Almost from the beginning, it was clear that the opera house on 39th Street did not have adequate stage facilities. But it was not until the Met joined with other New York institutions in forming Lincoln Center for the Performing Arts that a new home became possible. The new Metropolitan Opera House, which opened at Lincoln Center in September 1966, was equipped with the finest technical facilities.


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Upper West Side Description

The Metropolitan Opera is located in the Upper West Side neighborhood of Manhattan. The home of diverse cultural attractions, the Upper West side is sandwiched between Riverside Park to the west and Central Park to the east. Both parks are excellent leisurely green spaces to spend a day. Central Park is especially notable, as it is New York’s "flagship" park. With over 843 acres of land, it is home to 275 species of birds. It’s quite easy to spend an entire day there too, as the park has several restaurants on its perimeter, a Boathouse, a Carousel, ball fields, a running track, reservoir, sculptures of Alice in Wonderland and Shakespeare, and a nearly endless list of events and other attractions. In addition to being the most densely populated area of the United States, the Upper West Side is the home of several academic institutions and a litany of famous people too numerous to list here. The American Museum of Natural History is among the most notable museum in the neighborhood. This world-famous museum is comprised of several different Halls, each dedicated to a particular theme. The museum's exhibition-halls house a stunning array of artifacts and specimens from all corners of the world and all historical periods including some magnificent dinosaur fossils. Other nearby cultural institutions worth checking out include the New York Historical Society, and the new Rose Center for Earth and Space which houses the Hayden Planetarium; the most technologically advanced Space Theater in existence. The Upper West Side also contains some of the greatest venues to hear classical music. There is the Metropolitan Opera House —one of the world’s leading opera companies since its opening in 1883—as well asAvery Fisher Hall, Alice Tully Hall and the renowned New York City Opera. Additionally both The Julliard School and Fordham University grace the area. You’re bound to get hungry while visiting the neighborhood, but fear not -there are plenty of famous places to nosh or grab some classic New York smoked salmon in the Upper West Side. There’s Zabar’s—a heavenly deli if there ever was one; Fairway Market which has a huge, gourmet selection of just about everything; Citarella, with fresh fish and much more; and Murray’s Sturgeon Shop—just to name a few. If you're looking for a more substantial meal, head to Prohibition, an upscale restaurant and bar. The interior, which invokes the glamour and romance of the Prohibition-Era style of the twenties and early thirties, helps create terrific ambience. All of this has made Prohibition a mainstay on the Upper West Side. There's also the takeout booth at Carmine's. Carmine's simple and very popular concept is to serve every meal in the style of an Italian American wedding feast - which means large portions of homestyle antipasti, pastas, seafood and meat entrees served on large platters designed for sharing. And when we say large, we mean large; an entree here could easily feed three to four average eaters. After your weekend mid-day meal, take a walk back through Riverside Park or stroll down Riverside Drive and admire the impressive monuments, grand apartment buildings, and views of the Hudson River, all while burning off a few calories of course. Given the number of attractions and cultural institutions in the neighborhood, the Upper West Side is an ideal location to spend your stay in New York. The charming Excelsior Hotel is located right near the Museum of Natural History and Central Park. Meanwhile, the cozy and reasonably priced Belnord Hotel is another conveniently located option for the budget conscious traveler, as is the Comfort Inn Central Park West.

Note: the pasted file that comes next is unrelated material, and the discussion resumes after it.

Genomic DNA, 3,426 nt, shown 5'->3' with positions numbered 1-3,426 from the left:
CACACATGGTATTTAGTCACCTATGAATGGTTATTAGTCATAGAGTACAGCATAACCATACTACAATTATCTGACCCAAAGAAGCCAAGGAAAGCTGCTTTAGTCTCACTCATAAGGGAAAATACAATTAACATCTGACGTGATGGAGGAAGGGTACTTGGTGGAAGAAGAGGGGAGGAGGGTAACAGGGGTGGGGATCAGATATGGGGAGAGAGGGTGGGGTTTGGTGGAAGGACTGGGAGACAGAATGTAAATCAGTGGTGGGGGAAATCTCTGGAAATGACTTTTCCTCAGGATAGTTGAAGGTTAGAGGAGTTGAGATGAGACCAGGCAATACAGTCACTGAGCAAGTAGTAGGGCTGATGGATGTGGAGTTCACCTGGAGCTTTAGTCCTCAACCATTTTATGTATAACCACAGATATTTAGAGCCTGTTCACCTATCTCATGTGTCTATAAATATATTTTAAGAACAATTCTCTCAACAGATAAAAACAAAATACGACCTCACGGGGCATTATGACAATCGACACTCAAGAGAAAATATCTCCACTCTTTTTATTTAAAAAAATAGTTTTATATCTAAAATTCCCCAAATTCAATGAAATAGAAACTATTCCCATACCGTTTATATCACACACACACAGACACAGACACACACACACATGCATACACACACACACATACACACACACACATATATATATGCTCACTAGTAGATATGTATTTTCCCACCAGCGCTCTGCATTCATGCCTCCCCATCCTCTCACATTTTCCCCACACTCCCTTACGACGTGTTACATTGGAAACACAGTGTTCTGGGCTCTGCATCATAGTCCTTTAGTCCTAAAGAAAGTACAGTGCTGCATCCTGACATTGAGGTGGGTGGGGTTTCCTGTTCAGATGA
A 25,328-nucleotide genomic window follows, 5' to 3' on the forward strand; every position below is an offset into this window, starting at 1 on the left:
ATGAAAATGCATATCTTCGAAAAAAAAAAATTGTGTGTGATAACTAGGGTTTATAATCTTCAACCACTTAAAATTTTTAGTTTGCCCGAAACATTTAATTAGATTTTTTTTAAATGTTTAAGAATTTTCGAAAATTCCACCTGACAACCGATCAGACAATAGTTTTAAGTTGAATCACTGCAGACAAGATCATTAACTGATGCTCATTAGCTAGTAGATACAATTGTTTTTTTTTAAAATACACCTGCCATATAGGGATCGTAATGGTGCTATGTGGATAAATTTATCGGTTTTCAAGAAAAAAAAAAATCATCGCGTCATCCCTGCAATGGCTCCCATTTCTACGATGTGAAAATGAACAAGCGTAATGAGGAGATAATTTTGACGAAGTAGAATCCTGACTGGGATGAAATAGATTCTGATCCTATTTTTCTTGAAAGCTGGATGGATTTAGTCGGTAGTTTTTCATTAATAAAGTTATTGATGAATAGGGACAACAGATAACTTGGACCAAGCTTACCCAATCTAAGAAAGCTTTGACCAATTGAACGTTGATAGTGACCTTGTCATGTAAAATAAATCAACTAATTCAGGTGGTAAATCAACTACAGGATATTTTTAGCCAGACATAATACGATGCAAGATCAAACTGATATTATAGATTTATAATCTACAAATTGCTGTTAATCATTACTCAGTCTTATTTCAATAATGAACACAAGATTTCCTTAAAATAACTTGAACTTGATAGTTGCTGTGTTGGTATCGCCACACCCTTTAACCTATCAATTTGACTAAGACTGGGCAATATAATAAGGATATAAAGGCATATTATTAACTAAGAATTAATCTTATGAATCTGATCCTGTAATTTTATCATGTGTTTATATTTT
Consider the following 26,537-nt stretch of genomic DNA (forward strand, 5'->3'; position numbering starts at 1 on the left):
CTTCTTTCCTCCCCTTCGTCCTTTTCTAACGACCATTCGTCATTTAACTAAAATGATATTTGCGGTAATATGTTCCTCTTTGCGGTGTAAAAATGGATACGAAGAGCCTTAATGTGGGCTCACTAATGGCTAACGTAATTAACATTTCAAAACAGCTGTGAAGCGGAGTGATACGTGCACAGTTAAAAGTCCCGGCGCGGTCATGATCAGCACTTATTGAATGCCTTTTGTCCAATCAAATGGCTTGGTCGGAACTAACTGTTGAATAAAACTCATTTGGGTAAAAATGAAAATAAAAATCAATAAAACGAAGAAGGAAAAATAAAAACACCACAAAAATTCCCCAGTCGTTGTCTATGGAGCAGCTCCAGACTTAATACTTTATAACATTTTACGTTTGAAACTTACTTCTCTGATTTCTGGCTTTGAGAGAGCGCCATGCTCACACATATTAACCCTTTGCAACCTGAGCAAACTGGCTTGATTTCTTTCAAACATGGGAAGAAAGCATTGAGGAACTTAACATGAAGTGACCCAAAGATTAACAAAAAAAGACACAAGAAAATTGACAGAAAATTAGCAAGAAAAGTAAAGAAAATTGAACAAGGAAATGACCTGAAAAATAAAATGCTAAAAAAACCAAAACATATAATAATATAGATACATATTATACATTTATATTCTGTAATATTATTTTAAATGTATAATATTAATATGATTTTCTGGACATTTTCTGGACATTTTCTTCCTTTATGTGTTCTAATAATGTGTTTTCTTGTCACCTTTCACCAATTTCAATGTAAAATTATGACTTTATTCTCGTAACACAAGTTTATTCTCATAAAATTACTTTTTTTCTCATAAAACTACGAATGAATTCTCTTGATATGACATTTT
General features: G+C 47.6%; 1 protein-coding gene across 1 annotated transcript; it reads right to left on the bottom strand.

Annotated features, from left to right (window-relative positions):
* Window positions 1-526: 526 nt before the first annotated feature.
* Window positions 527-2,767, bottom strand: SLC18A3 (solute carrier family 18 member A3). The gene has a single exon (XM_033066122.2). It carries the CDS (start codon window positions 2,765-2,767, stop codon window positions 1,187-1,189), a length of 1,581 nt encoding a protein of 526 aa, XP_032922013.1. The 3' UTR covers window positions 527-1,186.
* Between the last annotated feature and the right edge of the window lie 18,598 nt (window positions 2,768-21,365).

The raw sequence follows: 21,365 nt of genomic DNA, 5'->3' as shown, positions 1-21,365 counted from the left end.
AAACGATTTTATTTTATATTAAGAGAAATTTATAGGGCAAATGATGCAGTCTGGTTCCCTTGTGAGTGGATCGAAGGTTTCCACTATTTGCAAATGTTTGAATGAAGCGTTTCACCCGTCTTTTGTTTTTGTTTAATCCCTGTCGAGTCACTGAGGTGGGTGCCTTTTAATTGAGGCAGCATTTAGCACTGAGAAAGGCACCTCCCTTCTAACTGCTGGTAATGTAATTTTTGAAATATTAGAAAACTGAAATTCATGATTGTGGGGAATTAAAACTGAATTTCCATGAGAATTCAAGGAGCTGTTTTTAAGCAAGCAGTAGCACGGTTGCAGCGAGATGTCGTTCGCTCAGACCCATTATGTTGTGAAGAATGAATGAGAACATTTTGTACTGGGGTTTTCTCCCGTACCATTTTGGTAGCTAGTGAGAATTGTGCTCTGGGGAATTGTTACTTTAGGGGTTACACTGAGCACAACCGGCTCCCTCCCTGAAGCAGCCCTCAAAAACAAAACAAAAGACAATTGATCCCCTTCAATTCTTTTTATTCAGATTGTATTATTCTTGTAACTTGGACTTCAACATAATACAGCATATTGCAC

Metropolitan Opera House

30 Lincoln Center Plaza
New York, NY 10023
888-VISIT-NY

Editorial Rating

Categories

Classic

Showtimes & Schedule

Nearby Subway

  • to 66th Street (Lincoln Center)